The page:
Stations were set up around the hall – these are the details:
1. Remembering the Imam: out of my mystery box I will pull out around items on imam mahdi and stick onto my felt board explaining each one (M/meem for Mohamed Mahdi, compass for ‘the guide, sun behind the cloud, last prophet (I did a picture of people in line with arrow on last one), the number 12, Money (to show he will have all the wealth and distribute it equally), a cave with three books (I ask children what books they think came out —Quran, Bible, Torah because he will guide each religion through their own books), a peace on earth felt, a united group of people for bringing unity etc. ( I will send a picture). Then I will turn over my board and sing a funny song about ‘something happening to my board’ song while removing all items and tell children they must or tell me what things were on the board for me to bring it out and if they get all they get a prize. Kids who guess all the items correct have one more mission to recite Dua Faraj (I had a copy ready one child to read and lead the group) and they all got to pick one small lollipop before moving to next station)
2. Pledging to the Imam: Using magnet sheet squares kids write or have written their ‘pledge to the imam’ on the middle and then paint/decorate around it. Eg: I pledge to help everyday with my chores.
3.Celebrating the Imam: We purchased plain cupcakes and bought frosting and sprinkles, mini mnms etc to decorate cupcakes. Each kid will get a candle and they will end station by singing happy birthday to the imam
4. Eagerly awaiting the imam: This document covers what happened in this fun obstacle course. We made a large sun behind the cloud on a wall and after each accomplished task, kids would have to ‘touch’ it and shout “Ya Mahdi”
5. Preparing for the Imam: a worksheet with a suitcase called “preparing for imam” and kids would get another worksheet with images of good and bad actions to prepare like giving Sadaqa, kicking etc. kids will cut out the good actions. This was adjusted for older kids by having them write down what they can do to prepare for imam inside suitcase instead of cutting and gluing out images
The event ended with cake of course! Everyone cried out ‘Ya Mahdi!’ as they wished the Imam a very happy birthday. A fun day full of learning for all 🙂
Love this idea by Zayn Gulamhusein to mark the Prophet’s birthday
Story bags are a great way to teach younger children! Ask the children: What’s in my bag? After the song and drumroll pull out a nappy. Go around asking the children whose it is. Then narrate the story about a time a baby urinated on the Holy Prophet and when people rushed to take the baby away he said ‘Don’t worry it’s okay’ get the children to repeat this line.
When things go wrong remind the children of this story.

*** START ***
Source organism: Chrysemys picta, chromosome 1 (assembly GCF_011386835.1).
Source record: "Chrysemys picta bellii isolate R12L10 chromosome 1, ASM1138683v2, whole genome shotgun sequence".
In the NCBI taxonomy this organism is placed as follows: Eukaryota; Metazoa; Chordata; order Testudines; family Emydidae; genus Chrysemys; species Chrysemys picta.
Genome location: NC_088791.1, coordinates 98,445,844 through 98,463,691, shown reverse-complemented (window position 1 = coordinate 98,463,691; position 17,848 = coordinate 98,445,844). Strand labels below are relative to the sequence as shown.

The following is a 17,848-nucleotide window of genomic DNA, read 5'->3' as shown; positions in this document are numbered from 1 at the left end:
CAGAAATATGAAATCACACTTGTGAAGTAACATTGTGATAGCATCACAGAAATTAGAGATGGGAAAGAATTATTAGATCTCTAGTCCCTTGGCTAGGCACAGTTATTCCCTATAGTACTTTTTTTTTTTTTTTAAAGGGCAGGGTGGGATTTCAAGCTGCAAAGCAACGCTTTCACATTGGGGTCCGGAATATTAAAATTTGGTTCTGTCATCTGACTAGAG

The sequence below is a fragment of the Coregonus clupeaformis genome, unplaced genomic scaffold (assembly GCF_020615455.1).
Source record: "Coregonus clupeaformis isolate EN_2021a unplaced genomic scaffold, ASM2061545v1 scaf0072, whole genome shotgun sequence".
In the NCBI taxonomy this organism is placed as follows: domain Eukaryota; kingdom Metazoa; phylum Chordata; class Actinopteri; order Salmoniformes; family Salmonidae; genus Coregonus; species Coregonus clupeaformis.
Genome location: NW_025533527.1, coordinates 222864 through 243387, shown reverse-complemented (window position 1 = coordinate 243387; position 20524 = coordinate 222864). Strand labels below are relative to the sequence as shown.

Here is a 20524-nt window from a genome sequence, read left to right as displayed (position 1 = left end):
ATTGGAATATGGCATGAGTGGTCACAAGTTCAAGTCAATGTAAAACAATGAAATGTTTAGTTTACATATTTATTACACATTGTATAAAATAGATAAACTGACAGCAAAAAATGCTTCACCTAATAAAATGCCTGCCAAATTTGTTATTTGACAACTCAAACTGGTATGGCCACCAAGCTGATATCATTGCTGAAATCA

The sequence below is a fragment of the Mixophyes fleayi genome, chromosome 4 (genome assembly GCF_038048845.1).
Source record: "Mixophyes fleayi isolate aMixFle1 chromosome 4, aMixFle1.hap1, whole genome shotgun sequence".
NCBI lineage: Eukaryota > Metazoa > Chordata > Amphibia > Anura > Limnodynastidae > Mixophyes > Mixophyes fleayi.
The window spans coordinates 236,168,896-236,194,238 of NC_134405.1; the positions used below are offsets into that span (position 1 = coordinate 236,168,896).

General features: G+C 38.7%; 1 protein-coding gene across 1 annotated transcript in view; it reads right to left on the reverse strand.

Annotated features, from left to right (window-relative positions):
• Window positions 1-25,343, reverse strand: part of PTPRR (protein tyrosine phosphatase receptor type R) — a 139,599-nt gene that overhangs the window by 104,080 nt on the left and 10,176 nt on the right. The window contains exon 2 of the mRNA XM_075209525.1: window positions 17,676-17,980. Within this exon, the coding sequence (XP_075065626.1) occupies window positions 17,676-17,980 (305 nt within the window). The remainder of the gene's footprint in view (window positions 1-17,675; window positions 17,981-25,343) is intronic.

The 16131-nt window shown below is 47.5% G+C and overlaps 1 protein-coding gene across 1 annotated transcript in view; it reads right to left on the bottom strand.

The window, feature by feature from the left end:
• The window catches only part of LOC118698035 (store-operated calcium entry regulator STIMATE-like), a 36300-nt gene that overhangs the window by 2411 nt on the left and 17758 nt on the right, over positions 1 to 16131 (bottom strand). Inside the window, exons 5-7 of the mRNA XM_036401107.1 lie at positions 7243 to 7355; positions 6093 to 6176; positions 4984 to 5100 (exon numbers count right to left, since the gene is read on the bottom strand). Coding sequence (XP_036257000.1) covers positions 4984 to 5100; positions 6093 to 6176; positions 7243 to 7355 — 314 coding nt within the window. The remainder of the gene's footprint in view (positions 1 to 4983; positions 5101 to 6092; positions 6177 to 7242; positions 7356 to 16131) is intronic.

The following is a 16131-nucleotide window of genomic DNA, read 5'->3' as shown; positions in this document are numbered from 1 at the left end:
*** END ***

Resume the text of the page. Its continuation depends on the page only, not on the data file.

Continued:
Another story is when people were throwing stones at a cockerel. You can tell the children what a cockerel is in Arabic and play the sound it makes. Prophet Muhammad saw stopped them and said we don’t hurt creations of Allah SWT. Choose a line for the children to repeat.
What’s in my bag? After the song and a drumroll bring out a hairbrush. Is this anyone’s? Get the children giggling then ask the children is Abdulhafeedh better than Fatimah? Is Fatimah better than Noor etc they will all say no! Then explain how Prophet Muhammad said we are equal like the teeth in a comb. The best one is the one with the shiniest heart, then discuss what behaviour makes our heart shiny!
You can also explain how the holy Prophet would brush his hair before going out.
You can give mini hairbrushes as going home gift or gift to family and friends!
Inspired by a game I played recently, I put together a game to play with extended family to try and get some learning going, as well as some activity (lots of running around!) and fun too!
You can play it for the wiladats of all of the Ahlul Bayt – why not try it for Imam Ali’s birthday which is round the corner! I have included the documents I’ve put together so far, and will keep adding different personalities over time as I do them Inshallah.
So how to play? You can do this just with your own families or do it on Zoom and challenge other families too! The host asks a question and gives the children some time to look up the answer if need be. Then the children need to rush and get something to show the answer. E.g. To show the answer 5, they may bring 5 pens, or a 5 fingered-glove!
I’ve also included information related to the question to add to their learning – this can be relayed to them once they’ve brought the object. The information will need to be paraphrased to be made simpler for younger children, or can be given in full to older children.
(Note: I’m a fan of collaborative games as opposed to competitive ones. So there was no scoring or noting who came first. The emphasis was on siblings working together to answer the questions, thinking of an object and taking turns to bring it!)
I’ve played this with two different sets of families and it’s been SO MUCH fun!
Here is a pic of them on Zoom with the objects they found to answer a question:
And here is one of all the items together (based on questions on the 9th Imam!). One of the answers is zero, which they are showing with their hands!